The next morning, the N.H. volunteers traveled to Empalizada, which is a very poor village. When we arrived, there were more than sixty Hondurans waiting at the gate for the medical clinic to begin. First though, we needed to take all of the medical supplies off of the bus and into the church where we assembled four medical stations.
Each station had a specific purpose. The first station was the Triage which consisted of daily nutritional habits and health history. The second was screening patients’ height, weight, waist circumference, temperature, blood pressure, heart rate and blood sugar. Assessment was the third station where patients were diagnosed by nurses, doctors, and premedical students on our medical mission team. The pharmacy was the last station, and consisted of various medications to treat scabies, fungal infections, heartburn, parasites, bacterial infections, and vitamins.
Throughout the nine-day trip, we were able to provide medical aid to 543 patients. Clinics were held on four separate occasions in Empalizada, Potorerillo, Becerra and Trojes.
In both Empalizada and Becerra the team received special thanks from the local villages for conducting the medical clinics. Local mothers within the community cooked all day to provide lunch for our team. Our lunch consisted of the primary daily Honduran meal: beans, rice, and tortillas served with soda and coffee.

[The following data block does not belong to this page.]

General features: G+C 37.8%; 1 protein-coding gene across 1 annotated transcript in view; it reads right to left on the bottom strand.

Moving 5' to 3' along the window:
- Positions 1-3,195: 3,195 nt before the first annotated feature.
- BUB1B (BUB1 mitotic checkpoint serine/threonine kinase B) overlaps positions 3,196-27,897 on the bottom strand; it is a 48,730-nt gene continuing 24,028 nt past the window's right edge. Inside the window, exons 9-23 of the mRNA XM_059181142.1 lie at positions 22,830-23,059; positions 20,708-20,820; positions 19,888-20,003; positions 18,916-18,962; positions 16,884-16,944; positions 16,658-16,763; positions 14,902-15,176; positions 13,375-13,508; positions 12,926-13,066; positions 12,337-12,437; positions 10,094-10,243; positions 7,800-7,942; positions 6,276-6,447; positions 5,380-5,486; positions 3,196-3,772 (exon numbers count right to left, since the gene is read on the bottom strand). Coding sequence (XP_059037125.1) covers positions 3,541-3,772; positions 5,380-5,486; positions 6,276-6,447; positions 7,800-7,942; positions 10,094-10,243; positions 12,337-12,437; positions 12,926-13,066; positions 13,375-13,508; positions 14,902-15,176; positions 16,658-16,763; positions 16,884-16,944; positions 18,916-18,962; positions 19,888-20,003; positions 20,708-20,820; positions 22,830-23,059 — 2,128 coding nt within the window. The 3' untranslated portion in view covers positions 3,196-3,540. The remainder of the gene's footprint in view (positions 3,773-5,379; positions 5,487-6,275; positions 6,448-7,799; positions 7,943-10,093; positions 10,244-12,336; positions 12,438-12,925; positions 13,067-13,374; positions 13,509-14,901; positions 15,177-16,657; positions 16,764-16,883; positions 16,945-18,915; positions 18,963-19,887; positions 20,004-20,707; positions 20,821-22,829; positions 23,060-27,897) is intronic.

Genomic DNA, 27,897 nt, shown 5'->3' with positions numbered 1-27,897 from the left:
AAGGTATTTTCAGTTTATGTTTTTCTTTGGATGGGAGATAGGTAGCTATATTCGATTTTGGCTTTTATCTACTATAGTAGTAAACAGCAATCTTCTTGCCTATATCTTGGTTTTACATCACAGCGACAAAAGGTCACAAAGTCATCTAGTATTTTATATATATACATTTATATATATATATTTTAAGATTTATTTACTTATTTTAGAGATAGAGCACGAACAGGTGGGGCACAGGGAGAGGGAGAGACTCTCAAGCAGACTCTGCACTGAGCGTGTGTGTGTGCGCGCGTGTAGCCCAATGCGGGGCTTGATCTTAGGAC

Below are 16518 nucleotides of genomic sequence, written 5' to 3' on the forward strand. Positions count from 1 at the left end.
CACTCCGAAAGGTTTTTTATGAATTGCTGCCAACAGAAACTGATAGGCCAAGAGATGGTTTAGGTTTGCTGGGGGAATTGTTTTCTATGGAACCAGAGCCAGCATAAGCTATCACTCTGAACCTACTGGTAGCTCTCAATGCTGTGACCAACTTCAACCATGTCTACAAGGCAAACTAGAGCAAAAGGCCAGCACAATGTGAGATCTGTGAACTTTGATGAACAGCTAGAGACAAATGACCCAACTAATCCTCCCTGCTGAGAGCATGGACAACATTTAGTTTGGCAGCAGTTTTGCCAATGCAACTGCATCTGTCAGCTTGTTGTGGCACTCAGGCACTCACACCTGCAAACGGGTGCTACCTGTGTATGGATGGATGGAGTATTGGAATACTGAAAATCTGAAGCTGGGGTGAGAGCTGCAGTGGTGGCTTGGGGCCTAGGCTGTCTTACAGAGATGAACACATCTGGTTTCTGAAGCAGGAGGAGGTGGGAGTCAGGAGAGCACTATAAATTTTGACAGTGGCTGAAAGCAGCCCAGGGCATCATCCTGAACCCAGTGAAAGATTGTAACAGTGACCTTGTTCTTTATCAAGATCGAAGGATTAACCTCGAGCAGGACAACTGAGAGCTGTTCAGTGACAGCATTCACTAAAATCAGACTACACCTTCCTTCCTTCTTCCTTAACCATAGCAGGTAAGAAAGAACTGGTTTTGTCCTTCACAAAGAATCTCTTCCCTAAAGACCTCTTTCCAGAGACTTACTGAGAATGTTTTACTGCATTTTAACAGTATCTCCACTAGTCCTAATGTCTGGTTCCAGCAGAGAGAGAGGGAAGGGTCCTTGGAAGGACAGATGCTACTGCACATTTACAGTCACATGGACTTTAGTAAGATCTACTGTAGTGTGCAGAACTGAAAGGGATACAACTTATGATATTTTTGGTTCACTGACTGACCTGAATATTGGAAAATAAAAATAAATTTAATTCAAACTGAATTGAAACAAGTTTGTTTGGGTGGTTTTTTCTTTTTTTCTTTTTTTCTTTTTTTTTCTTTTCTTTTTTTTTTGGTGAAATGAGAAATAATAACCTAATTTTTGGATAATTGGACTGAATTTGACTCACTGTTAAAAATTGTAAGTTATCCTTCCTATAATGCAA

On Sunday, February 24th we visited a village that had no running water. Our mission team setup a washing station at a nearby local river, where we washed, combed, and braided the hair of both children and adults. Afterwards, we handed out vital necessities, such as toothbrushes, shampoo, hats, baby supplies, and combs to the locals in the village. The greatest feeling was seeing the smiles on the children’s and the adults’ faces. As we left, the locals hugged all of us and said “que Dios te bendiga” (God bless you) for helping their local community.
Later that day I and some other team members visited the Juticalpa public hospital. This hospital was unlike any other hospital I have ever seen. When walking the outdoor hallways of the hospital there were many family members waiting to enter into a room as well as stray hungry dogs begging for food from patients that were eating. It had no HIPPA regulation which meant absolutely no privacy for patients. Our group was allowed to walk into any patient’s room without their permission. As we were walking through the hospital we passed the labor recovery room and I saw eight patients in one 10x12 foot room with no curtains for privacy. As I was speaking with a surgeon, he informed me that a caesarean section (C-section) cost $9.00 and any medication cost $5.00 in American currency. As we passed the pediatrics area of the hospital I noticed that there were no nurses or doctors ever in sight, and the parents would take care of their sick children while at the hospital.
Throughout the trip I was able to touch many Hondurans’ lives and I was able to experience firsthand what life is like in Latin America. This experience will forever be with me as it showed me how privileged the American healthcare system is compared to that of Honduras. It was a wake up call about how fortunate we all are as Americans. To Hondurans, just having clean water would be a luxury. I look forward to preparing for the next medical mission trip to Honduras. This experience made me more eager to pursue my career as a medical physician so I can help people in need.
A recognition of thanks to Mary Roy, our leader and commander in chief, the Spanish translators who helped at each medical clinic, and the Olancho Aid Foundation for keeping the New Hampshire Medical Mission Team safe.